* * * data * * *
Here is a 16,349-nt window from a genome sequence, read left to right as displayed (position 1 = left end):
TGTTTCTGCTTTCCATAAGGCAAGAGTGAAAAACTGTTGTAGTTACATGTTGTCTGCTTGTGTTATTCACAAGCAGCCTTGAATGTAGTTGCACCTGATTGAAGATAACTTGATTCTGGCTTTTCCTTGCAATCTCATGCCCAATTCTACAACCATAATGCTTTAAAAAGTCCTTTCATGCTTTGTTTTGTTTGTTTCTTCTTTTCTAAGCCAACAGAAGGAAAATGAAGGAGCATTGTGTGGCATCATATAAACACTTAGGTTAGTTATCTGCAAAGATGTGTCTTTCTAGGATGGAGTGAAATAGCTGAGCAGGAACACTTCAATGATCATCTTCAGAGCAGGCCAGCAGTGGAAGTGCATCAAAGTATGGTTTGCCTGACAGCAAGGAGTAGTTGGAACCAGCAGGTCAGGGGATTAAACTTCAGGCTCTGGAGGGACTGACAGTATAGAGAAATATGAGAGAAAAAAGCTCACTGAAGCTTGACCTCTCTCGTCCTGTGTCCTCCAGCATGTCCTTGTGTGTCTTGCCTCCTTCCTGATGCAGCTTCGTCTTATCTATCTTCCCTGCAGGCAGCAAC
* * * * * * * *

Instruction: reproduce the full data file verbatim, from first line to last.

Here is a 16,349-nt window from a genome sequence, read left to right as displayed (position 1 = left end):
TGTTTCTGCTTTCCATAAGGCAAGAGTGAAAAACTGTTGTAGTTACATGTTGTCTGCTTGTGTTATTCACAAGCAGCCTTGAATGTAGTTGCACCTGATTGAAGATAACTTGATTCTGGCTTTTCCTTGCAATCTCATGCCCAATTCTACAACCATAATGCTTTAAAAAGTCCTTTCATGCTTTGTTTTGTTTGTTTCTTCTTTTCTAAGCCAACAGAAGGAAAATGAAGGAGCATTGTGTGGCATCATATAAACACTTAGGTTAGTTATCTGCAAAGATGTGTCTTTCTAGGATGGAGTGAAATAGCTGAGCAGGAACACTTCAATGATCATCTTCAGAGCAGGCCAGCAGTGGAAGTGCATCAAAGTATGGTTTGCCTGACAGCAAGGAGTAGTTGGAACCAGCAGGTCAGGGGATTAAACTTCAGGCTCTGGAGGGACTGACAGTATAGAGAAATATGAGAGAAAAAAGCTCACTGAAGCTTGACCTCTCTCGTCCTGTGTCCTCCAGCATGTCCTTGTGTGTCTTGCCTCCTTCCTGATGCAGCTTCGTCTTATCTATCTTCCCTGCAGGCAGCAAC